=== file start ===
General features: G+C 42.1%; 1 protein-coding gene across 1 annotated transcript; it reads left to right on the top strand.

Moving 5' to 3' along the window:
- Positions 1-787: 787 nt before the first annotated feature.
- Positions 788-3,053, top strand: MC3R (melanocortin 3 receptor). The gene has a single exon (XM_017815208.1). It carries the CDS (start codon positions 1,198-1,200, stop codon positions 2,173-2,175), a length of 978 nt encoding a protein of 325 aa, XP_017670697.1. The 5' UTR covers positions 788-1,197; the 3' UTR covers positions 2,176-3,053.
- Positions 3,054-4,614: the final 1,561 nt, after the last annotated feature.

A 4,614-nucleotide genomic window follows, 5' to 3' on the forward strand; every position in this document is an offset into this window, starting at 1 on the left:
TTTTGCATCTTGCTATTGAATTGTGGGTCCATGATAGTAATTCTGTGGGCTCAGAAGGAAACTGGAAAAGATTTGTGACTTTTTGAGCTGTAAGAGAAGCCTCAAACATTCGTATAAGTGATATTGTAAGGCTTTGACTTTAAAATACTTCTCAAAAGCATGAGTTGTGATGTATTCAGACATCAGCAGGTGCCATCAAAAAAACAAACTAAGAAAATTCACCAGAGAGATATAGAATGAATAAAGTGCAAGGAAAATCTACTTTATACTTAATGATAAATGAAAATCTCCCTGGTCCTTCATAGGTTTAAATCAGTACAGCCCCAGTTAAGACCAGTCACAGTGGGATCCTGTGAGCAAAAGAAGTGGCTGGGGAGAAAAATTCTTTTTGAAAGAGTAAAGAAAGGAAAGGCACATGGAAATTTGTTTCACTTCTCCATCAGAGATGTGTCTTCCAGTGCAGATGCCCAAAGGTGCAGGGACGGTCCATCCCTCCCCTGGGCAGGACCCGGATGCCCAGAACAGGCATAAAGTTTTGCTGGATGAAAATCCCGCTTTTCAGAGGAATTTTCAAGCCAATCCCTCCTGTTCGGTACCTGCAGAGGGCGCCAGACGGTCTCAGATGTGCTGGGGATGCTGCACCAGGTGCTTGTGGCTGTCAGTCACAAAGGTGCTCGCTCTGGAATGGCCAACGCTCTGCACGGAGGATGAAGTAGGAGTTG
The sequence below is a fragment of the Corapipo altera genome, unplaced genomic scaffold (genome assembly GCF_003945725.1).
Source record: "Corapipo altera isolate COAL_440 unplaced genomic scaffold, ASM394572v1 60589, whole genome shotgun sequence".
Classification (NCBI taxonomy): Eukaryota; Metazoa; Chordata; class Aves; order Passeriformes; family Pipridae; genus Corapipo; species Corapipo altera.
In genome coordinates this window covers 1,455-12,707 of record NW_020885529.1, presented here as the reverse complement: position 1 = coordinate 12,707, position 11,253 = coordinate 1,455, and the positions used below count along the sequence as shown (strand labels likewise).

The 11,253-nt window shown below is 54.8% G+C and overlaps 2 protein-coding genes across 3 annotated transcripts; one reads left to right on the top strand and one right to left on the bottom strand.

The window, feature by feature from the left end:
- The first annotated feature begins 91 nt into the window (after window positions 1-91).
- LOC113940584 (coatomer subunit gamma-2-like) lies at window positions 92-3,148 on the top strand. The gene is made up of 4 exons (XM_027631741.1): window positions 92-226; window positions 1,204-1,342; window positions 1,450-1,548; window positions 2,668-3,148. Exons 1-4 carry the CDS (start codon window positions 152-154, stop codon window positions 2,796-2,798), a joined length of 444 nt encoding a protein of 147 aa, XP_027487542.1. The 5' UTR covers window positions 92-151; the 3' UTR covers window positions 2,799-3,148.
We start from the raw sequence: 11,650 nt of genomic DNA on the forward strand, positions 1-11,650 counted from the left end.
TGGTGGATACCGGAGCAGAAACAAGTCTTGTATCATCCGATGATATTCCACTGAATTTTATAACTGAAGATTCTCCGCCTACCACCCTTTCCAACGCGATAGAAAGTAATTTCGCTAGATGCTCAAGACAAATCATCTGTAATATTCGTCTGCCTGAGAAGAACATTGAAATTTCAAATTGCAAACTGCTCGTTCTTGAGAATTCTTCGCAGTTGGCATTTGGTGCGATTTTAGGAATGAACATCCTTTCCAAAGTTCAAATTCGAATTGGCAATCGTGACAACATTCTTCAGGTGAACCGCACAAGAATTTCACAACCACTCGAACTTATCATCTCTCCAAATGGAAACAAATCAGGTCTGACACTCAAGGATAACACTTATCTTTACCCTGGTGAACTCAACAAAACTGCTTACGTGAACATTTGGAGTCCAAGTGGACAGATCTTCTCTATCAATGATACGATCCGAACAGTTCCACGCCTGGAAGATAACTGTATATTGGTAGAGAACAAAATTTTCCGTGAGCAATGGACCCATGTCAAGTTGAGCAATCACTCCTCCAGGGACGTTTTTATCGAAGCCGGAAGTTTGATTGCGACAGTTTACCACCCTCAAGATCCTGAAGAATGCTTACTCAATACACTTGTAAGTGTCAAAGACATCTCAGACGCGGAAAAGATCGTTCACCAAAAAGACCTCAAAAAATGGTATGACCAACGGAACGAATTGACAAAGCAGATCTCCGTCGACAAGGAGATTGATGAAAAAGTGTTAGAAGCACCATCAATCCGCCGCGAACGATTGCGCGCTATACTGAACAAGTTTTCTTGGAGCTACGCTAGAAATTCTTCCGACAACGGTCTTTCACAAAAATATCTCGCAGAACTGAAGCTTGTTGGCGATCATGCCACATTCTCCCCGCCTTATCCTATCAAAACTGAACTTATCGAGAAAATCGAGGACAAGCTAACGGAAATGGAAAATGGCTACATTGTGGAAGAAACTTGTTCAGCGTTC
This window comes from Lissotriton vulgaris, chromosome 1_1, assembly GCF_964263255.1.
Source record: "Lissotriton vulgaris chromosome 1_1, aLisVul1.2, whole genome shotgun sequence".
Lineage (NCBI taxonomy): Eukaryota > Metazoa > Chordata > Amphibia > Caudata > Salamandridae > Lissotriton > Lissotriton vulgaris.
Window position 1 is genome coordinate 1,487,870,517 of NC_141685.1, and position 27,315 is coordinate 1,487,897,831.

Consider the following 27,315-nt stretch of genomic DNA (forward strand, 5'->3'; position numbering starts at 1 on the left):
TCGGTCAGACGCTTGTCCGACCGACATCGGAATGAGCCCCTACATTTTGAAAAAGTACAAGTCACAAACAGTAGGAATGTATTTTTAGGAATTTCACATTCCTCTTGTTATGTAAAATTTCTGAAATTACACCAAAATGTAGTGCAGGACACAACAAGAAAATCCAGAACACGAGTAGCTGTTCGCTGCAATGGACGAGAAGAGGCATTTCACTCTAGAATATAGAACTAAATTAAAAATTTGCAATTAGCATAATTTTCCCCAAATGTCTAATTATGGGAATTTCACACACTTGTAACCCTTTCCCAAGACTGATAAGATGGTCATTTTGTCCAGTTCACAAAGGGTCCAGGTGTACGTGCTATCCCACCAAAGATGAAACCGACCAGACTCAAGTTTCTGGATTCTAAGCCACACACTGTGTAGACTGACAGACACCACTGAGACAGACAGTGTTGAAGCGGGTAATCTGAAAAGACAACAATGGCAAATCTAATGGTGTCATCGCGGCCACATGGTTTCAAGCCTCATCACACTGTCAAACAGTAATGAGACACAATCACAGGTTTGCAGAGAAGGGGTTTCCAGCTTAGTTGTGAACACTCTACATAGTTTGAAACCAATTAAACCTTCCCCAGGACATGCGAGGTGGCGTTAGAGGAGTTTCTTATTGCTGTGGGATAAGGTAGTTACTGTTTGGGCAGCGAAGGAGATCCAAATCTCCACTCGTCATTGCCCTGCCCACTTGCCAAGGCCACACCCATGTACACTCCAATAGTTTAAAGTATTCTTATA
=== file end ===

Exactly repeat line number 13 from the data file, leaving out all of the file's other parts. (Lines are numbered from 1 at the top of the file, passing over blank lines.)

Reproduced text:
The window, feature by feature from the left end: